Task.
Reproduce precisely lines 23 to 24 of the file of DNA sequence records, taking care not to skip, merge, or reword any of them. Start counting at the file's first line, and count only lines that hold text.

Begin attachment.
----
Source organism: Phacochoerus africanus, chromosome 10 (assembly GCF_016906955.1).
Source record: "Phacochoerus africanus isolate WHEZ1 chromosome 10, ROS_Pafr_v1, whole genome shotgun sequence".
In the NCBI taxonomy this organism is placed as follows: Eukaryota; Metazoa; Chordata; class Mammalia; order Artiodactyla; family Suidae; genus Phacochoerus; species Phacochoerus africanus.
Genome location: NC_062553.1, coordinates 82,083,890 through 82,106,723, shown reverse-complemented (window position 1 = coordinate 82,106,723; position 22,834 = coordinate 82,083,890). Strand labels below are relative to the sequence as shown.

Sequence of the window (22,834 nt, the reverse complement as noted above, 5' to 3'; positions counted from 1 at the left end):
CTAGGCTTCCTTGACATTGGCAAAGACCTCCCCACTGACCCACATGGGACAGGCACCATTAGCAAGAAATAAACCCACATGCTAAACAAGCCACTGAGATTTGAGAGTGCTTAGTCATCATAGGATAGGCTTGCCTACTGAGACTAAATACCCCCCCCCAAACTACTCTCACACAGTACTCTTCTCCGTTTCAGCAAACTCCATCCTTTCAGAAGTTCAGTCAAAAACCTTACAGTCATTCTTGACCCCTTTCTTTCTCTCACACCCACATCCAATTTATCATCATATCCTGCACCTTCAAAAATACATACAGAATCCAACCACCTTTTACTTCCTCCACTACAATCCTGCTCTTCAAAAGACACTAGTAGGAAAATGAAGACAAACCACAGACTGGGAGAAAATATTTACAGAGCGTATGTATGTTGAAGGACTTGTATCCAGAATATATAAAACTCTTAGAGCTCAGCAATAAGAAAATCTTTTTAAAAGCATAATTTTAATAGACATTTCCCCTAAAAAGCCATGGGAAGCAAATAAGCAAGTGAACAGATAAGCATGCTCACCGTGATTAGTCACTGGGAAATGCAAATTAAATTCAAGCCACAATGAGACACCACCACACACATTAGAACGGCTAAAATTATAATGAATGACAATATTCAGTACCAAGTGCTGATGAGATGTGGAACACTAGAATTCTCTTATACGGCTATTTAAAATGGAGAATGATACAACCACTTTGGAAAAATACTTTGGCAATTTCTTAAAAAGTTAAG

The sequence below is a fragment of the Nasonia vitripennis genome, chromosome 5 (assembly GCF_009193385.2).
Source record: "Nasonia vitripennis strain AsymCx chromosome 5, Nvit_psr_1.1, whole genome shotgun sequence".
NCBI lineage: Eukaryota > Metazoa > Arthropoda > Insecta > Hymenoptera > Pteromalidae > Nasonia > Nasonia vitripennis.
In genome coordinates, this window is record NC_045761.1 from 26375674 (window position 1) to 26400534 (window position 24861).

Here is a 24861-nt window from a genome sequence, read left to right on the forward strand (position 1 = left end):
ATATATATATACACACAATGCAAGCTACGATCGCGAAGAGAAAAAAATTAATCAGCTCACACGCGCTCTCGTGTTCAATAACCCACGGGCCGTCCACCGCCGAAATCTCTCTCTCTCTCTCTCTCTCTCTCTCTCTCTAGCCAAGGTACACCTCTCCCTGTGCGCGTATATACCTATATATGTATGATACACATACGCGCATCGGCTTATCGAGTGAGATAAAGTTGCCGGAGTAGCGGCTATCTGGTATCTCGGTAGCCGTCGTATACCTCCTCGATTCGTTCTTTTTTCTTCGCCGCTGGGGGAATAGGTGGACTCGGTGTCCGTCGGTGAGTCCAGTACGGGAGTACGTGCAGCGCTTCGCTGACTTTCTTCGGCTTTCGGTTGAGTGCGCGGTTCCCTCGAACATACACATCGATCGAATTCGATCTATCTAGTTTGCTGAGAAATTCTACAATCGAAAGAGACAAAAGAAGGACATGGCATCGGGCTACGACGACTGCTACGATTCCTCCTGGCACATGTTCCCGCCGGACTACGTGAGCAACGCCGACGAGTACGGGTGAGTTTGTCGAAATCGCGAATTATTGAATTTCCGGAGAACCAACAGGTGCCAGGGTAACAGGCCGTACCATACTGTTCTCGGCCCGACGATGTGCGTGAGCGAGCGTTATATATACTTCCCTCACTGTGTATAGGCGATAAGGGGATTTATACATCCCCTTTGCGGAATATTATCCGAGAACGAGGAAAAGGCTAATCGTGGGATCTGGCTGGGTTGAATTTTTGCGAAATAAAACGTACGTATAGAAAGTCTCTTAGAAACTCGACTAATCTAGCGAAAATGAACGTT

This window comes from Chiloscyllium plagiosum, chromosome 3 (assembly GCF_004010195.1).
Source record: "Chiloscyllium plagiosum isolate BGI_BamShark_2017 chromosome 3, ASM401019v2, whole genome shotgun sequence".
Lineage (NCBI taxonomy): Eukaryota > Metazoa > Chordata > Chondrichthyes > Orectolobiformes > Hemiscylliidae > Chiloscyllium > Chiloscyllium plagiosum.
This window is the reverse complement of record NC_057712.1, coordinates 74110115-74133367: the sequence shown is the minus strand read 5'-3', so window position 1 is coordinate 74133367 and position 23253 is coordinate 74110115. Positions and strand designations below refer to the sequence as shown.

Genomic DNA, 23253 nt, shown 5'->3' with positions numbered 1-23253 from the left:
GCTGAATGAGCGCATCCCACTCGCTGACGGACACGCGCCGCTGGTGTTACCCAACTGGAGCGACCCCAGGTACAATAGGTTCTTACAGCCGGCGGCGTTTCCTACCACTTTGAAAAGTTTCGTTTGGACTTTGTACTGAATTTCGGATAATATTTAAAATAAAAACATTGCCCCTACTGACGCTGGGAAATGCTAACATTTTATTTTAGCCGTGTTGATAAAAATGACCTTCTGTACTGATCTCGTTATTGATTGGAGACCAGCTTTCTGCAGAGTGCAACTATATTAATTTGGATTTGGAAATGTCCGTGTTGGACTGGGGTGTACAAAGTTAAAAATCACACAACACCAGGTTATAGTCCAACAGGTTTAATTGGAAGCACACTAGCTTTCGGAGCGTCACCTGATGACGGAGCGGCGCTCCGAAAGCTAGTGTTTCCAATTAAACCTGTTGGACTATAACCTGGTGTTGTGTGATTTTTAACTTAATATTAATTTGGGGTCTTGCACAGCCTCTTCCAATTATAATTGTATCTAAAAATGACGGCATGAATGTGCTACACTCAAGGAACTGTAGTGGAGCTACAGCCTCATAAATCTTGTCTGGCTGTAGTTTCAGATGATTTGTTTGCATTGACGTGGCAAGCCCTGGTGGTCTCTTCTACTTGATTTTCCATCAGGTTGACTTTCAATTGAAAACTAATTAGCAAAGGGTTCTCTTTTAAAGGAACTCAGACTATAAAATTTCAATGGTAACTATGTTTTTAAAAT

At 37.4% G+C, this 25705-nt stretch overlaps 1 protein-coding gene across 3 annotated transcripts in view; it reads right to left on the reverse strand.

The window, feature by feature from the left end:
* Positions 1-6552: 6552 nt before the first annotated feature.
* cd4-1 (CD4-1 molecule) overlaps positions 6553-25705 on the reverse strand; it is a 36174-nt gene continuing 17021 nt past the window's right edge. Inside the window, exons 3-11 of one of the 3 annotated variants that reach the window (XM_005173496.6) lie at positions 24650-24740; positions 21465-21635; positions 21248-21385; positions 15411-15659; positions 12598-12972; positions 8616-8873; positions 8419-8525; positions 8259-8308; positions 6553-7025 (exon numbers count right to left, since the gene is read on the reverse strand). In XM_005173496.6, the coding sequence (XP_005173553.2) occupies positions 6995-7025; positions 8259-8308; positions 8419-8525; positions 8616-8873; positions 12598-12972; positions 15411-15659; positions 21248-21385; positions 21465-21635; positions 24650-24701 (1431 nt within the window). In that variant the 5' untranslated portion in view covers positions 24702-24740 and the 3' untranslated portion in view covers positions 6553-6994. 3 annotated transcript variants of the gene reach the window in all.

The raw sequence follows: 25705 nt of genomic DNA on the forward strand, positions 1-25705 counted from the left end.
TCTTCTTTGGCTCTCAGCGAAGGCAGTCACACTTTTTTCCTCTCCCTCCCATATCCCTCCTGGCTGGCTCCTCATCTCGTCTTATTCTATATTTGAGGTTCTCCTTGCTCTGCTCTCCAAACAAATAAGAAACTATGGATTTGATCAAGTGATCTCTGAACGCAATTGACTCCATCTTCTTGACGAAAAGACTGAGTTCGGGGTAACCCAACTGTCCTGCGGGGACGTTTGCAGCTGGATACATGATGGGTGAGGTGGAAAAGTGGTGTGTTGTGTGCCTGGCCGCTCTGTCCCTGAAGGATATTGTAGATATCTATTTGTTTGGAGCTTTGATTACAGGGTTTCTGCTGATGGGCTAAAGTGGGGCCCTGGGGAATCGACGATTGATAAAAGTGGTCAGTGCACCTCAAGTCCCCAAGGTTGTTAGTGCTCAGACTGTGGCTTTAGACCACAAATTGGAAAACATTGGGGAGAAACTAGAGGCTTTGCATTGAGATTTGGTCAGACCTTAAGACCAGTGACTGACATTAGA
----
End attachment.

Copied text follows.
The raw sequence follows: 25705 nt of genomic DNA on the forward strand, positions 1-25705 counted from the left end.
TCTTCTTTGGCTCTCAGCGAAGGCAGTCACACTTTTTTCCTCTCCCTCCCATATCCCTCCTGGCTGGCTCCTCATCTCGTCTTATTCTATATTTGAGGTTCTCCTTGCTCTGCTCTCCAAACAAATAAGAAACTATGGATTTGATCAAGTGATCTCTGAACGCAATTGACTCCATCTTCTTGACGAAAAGACTGAGTTCGGGGTAACCCAACTGTCCTGCGGGGACGTTTGCAGCTGGATACATGATGGGTGAGGTGGAAAAGTGGTGTGTTGTGTGCCTGGCCGCTCTGTCCCTGAAGGATATTGTAGATATCTATTTGTTTGGAGCTTTGATTACAGGGTTTCTGCTGATGGGCTAAAGTGGGGCCCTGGGGAATCGACGATTGATAAAAGTGGTCAGTGCACCTCAAGTCCCCAAGGTTGTTAGTGCTCAGACTGTGGCTTTAGACCACAAATTGGAAAACATTGGGGAGAAACTAGAGGCTTTGCATTGAGATTTGGTCAGACCTTAAGACCAGTGACTGACATTAGA